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J Am Coll Cardiol. 2016 Feb 2;67(4):392-403. doi: 10.1016/j.jacc.2015.10.084.

Pulse Pressure and Risk for Cardiovascular Events in Patients With Atherothrombosis: From the REACH Registry.

Author information

1
Brigham and Women's Hospital Heart and Vascular Center and Harvard Medical School, Boston, Massachusetts.
2
Département Hospitalo-Universitaire FIRE (Fibrosis, Inflammation, Remodelling), Université Paris-Diderot, Sorbonne Paris Cité, Paris, France; FACT (French Alliance for Cardiovascular Clinical Trials), Hôpital Bichat, Assistance Publique-Hôpitaux de Paris, Paris, France; INSERM U-1148, Paris, France; National Heart and Lung Institute, Royal Brompton Hospital, Imperial College, London, United Kingdom.
3
Département Hospitalo-Universitaire FIRE (Fibrosis, Inflammation, Remodelling), Université Paris-Diderot, Sorbonne Paris Cité, Paris, France; FACT (French Alliance for Cardiovascular Clinical Trials), Hôpital Bichat, Assistance Publique-Hôpitaux de Paris, Paris, France; INSERM U-1148, Paris, France.
4
Département Hospitalo-Universitaire FIRE (Fibrosis, Inflammation, Remodelling), Université Paris-Diderot, Sorbonne Paris Cité, Paris, France; FACT (French Alliance for Cardiovascular Clinical Trials), Hôpital Bichat, Assistance Publique-Hôpitaux de Paris, Paris, France; INSERM U-1148, Paris, France; Hôpital Avicenne, Assistance Publique-Hôpitaux de Paris, Bobigny, France; Université Paris XIII, Bobigny, France.
5
University of Michigan, Ann Arbor, Michigan.
6
Duke University Medical Center, Durham, North Carolina.
7
Paris Descartes University, Assistance Publique-Hôpitaux de Paris, Diagnosis and Therapeutic Center, Hôtel-Dieu, Paris, France.
8
Brigham and Women's Hospital Heart and Vascular Center and Harvard Medical School, Boston, Massachusetts. Electronic address: dlbhattmd@post.harvard.edu.

Abstract

BACKGROUND:

Pulse pressure (PP) provides valuable prognostic information in specific populations, but few studies have assessed its value on cardiovascular outcomes in a broad, worldwide population.

OBJECTIVES:

The aim of this study was to determine whether PP is associated with major adverse cardiovascular outcomes, independently of mean arterial pressure.

METHODS:

Participants from the international REACH (Reduction of Atherothrombosis for Continued Health) registry, which evaluates subjects with clinical atherothrombotic disease or risk factors for its development, were examined. Those with incomplete 4-year follow-up or PP data (final n = 45,087) were excluded. Univariate and multivariate regression analyses were performed to determine the association between PP and cardiovascular outcomes, including cardiovascular death, nonfatal myocardial infarction, nonfatal stroke, all myocardial infarction, all stroke, cardiovascular hospitalization, and a combined outcome. PP was analyzed as a continuous and categorical (i.e., by quartile) variable.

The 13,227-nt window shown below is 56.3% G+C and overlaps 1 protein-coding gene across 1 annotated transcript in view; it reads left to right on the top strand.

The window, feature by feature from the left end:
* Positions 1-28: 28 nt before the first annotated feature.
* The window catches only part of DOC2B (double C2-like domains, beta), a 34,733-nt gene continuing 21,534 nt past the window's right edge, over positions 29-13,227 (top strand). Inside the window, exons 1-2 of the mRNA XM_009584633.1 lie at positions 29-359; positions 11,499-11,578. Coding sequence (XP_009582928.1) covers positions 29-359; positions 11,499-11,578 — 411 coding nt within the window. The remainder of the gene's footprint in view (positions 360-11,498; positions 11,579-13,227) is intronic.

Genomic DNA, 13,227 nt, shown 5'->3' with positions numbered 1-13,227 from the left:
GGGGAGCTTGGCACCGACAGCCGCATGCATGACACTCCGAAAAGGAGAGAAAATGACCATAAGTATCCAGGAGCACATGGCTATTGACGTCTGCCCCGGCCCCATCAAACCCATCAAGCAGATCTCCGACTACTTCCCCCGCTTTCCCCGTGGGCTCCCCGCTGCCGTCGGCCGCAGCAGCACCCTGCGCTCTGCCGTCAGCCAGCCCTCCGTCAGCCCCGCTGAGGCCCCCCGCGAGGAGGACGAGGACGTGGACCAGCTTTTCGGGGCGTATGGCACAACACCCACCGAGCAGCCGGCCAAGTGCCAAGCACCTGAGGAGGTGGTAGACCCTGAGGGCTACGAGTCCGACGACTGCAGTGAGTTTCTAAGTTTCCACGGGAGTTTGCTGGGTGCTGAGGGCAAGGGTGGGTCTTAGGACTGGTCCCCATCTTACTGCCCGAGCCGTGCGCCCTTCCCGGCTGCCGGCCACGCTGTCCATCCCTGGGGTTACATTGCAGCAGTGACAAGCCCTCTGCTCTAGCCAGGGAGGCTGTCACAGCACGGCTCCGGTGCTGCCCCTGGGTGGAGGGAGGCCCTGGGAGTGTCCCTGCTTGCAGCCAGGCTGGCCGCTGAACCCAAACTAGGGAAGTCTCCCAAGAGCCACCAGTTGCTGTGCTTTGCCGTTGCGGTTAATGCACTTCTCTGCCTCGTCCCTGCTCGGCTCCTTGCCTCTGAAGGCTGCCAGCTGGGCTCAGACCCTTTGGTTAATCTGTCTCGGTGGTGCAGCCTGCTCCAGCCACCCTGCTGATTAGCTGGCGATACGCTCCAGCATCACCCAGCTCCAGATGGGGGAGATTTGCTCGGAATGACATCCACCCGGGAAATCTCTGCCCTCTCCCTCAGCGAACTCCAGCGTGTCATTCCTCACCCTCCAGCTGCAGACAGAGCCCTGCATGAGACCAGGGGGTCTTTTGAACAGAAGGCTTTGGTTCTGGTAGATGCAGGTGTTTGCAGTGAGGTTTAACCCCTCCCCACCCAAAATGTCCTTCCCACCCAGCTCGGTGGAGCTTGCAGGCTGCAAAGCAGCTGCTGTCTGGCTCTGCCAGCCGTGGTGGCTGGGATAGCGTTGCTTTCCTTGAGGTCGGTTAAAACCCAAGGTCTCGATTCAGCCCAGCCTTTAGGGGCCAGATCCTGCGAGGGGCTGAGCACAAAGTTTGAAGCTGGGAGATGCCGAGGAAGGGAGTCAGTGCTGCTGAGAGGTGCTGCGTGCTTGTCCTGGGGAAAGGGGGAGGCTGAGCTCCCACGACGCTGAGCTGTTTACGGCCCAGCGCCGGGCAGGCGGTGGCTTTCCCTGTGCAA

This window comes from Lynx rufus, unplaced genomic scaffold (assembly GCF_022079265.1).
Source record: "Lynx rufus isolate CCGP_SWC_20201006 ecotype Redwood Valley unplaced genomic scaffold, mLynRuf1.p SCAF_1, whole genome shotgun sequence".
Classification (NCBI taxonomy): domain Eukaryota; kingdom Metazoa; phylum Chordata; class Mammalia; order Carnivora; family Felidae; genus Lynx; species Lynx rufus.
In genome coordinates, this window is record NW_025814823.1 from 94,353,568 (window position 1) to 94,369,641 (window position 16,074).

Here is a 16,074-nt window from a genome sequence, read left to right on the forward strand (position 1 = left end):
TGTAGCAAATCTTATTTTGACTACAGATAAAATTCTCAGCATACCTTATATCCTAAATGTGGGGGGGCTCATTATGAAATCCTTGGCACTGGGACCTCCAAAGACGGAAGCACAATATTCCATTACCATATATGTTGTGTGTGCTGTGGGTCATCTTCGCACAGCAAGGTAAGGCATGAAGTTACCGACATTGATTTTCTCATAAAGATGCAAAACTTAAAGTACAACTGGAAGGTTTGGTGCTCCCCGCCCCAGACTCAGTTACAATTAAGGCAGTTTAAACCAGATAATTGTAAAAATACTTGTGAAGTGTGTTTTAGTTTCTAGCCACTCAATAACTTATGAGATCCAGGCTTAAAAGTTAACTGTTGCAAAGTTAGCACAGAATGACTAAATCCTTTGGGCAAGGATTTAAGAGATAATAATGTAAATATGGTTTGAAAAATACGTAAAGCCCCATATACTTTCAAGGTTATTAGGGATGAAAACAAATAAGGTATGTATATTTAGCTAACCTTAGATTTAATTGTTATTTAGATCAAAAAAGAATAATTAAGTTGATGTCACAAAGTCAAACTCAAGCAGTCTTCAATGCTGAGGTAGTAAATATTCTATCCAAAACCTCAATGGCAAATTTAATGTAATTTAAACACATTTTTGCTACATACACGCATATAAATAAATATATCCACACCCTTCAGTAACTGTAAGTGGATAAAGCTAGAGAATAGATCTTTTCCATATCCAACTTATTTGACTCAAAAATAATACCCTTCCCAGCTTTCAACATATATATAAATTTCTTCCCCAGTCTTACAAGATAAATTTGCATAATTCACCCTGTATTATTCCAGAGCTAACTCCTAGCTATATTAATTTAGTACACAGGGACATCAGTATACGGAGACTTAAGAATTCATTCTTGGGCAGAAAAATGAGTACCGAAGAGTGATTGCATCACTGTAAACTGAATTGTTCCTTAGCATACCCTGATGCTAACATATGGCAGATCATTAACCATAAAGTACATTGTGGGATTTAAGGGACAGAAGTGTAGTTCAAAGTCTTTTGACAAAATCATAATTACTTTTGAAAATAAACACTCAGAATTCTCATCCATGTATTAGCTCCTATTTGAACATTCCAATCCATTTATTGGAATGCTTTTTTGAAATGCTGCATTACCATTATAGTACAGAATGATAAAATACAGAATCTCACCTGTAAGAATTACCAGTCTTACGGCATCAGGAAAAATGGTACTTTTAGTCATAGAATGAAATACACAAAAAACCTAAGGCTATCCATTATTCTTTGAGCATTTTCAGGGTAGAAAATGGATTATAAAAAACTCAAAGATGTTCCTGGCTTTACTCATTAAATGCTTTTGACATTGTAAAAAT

RESULTS:

The mean age of the cohort was 68 ± 10 years, 35% were women, and 81% were treated for hypertension. The mean blood pressure was 138 ± 19/79 ± 11 mm Hg, rendering a mean PP of 49 ± 16 mm Hg. On univariate analysis, increasing PP quartile was associated with worse outcomes (p < 0.05 for all comparisons). After adjusting for sex, age, current smoking status, history of hypercholesterolemia, history of diabetes, aspirin use, statin use, blood pressure medication use, and mean arterial pressure, PP quartile was still associated with all outcomes except all stroke and cardiovascular death (p < 0.05 for all comparisons). Analysis of PP as a continuous variable yielded similar results.

CONCLUSIONS:

In an international cohort of high-risk subjects, PP, a readily available hemodynamic parameter, is associated with multiple adverse cardiovascular outcomes and provides prognostic utility beyond that of mean arterial pressure.

KEYWORDS:

blood pressure; diastolic blood pressure; hypertension; systolic blood pressure; wave reflections

PMID:
26821627
DOI:
10.1016/j.jacc.2015.10.084
[Indexed for MEDLINE]
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